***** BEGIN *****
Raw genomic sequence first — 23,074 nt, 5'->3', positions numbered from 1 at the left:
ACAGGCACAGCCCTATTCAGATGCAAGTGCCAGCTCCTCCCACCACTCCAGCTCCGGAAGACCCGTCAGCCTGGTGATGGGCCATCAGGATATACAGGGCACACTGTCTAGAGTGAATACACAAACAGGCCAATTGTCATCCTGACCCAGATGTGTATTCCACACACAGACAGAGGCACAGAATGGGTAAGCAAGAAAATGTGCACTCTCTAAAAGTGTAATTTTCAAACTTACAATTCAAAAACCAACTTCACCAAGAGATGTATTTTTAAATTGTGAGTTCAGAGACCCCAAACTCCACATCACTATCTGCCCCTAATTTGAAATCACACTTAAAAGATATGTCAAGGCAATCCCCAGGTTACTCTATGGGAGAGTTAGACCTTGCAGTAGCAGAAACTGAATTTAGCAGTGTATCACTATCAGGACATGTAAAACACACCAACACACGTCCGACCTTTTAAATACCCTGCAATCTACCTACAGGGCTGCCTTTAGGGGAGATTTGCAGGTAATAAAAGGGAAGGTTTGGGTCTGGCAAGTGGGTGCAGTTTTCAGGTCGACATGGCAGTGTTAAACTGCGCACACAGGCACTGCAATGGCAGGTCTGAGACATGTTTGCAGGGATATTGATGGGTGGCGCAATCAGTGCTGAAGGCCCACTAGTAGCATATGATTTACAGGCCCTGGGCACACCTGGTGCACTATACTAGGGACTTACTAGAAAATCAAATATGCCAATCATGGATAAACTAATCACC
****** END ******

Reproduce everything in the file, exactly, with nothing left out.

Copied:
Raw genomic sequence first — 23,074 nt, 5'->3', positions numbered from 1 at the left:
ACAGGCACAGCCCTATTCAGATGCAAGTGCCAGCTCCTCCCACCACTCCAGCTCCGGAAGACCCGTCAGCCTGGTGATGGGCCATCAGGATATACAGGGCACACTGTCTAGAGTGAATACACAAACAGGCCAATTGTCATCCTGACCCAGATGTGTATTCCACACACAGACAGAGGCACAGAATGGGTAAGCAAGAAAATGTGCACTCTCTAAAAGTGTAATTTTCAAACTTACAATTCAAAAACCAACTTCACCAAGAGATGTATTTTTAAATTGTGAGTTCAGAGACCCCAAACTCCACATCACTATCTGCCCCTAATTTGAAATCACACTTAAAAGATATGTCAAGGCAATCCCCAGGTTACTCTATGGGAGAGTTAGACCTTGCAGTAGCAGAAACTGAATTTAGCAGTGTATCACTATCAGGACATGTAAAACACACCAACACACGTCCGACCTTTTAAATACCCTGCAATCTACCTACAGGGCTGCCTTTAGGGGAGATTTGCAGGTAATAAAAGGGAAGGTTTGGGTCTGGCAAGTGGGTGCAGTTTTCAGGTCGACATGGCAGTGTTAAACTGCGCACACAGGCACTGCAATGGCAGGTCTGAGACATGTTTGCAGGGATATTGATGGGTGGCGCAATCAGTGCTGAAGGCCCACTAGTAGCATATGATTTACAGGCCCTGGGCACACCTGGTGCACTATACTAGGGACTTACTAGAAAATCAAATATGCCAATCATGGATAAACTAATCACC